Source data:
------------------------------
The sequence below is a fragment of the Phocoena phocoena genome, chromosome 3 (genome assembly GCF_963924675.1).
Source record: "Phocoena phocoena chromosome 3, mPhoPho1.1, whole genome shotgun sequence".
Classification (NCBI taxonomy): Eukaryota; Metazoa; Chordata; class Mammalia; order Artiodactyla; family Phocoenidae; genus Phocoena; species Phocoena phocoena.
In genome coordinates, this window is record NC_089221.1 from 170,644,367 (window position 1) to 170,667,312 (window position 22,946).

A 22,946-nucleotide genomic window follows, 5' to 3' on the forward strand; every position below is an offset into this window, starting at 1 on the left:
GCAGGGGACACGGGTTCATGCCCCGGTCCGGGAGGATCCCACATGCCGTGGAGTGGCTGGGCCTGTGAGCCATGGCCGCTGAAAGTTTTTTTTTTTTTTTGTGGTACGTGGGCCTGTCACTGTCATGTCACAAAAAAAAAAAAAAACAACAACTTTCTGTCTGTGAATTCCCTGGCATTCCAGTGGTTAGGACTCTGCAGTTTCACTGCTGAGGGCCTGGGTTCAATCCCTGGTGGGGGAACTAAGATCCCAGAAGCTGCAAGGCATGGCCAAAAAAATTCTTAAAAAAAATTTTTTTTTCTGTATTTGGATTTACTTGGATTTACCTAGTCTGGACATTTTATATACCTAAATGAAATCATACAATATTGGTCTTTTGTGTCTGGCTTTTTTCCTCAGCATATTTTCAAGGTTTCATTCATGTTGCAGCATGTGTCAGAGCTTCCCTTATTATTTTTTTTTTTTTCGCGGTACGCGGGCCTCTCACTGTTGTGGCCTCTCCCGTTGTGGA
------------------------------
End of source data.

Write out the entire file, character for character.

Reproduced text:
The sequence below is a fragment of the Phocoena phocoena genome, chromosome 3 (genome assembly GCF_963924675.1).
Source record: "Phocoena phocoena chromosome 3, mPhoPho1.1, whole genome shotgun sequence".
Classification (NCBI taxonomy): Eukaryota; Metazoa; Chordata; class Mammalia; order Artiodactyla; family Phocoenidae; genus Phocoena; species Phocoena phocoena.
In genome coordinates, this window is record NC_089221.1 from 170,644,367 (window position 1) to 170,667,312 (window position 22,946).

A 22,946-nucleotide genomic window follows, 5' to 3' on the forward strand; every position below is an offset into this window, starting at 1 on the left:
GCAGGGGACACGGGTTCATGCCCCGGTCCGGGAGGATCCCACATGCCGTGGAGTGGCTGGGCCTGTGAGCCATGGCCGCTGAAAGTTTTTTTTTTTTTTTGTGGTACGTGGGCCTGTCACTGTCATGTCACAAAAAAAAAAAAAAACAACAACTTTCTGTCTGTGAATTCCCTGGCATTCCAGTGGTTAGGACTCTGCAGTTTCACTGCTGAGGGCCTGGGTTCAATCCCTGGTGGGGGAACTAAGATCCCAGAAGCTGCAAGGCATGGCCAAAAAAATTCTTAAAAAAAATTTTTTTTTCTGTATTTGGATTTACTTGGATTTACCTAGTCTGGACATTTTATATACCTAAATGAAATCATACAATATTGGTCTTTTGTGTCTGGCTTTTTTCCTCAGCATATTTTCAAGGTTTCATTCATGTTGCAGCATGTGTCAGAGCTTCCCTTATTATTTTTTTTTTTTTCGCGGTACGCGGGCCTCTCACTGTTGTGGCCTCTCCCGTTGTGGA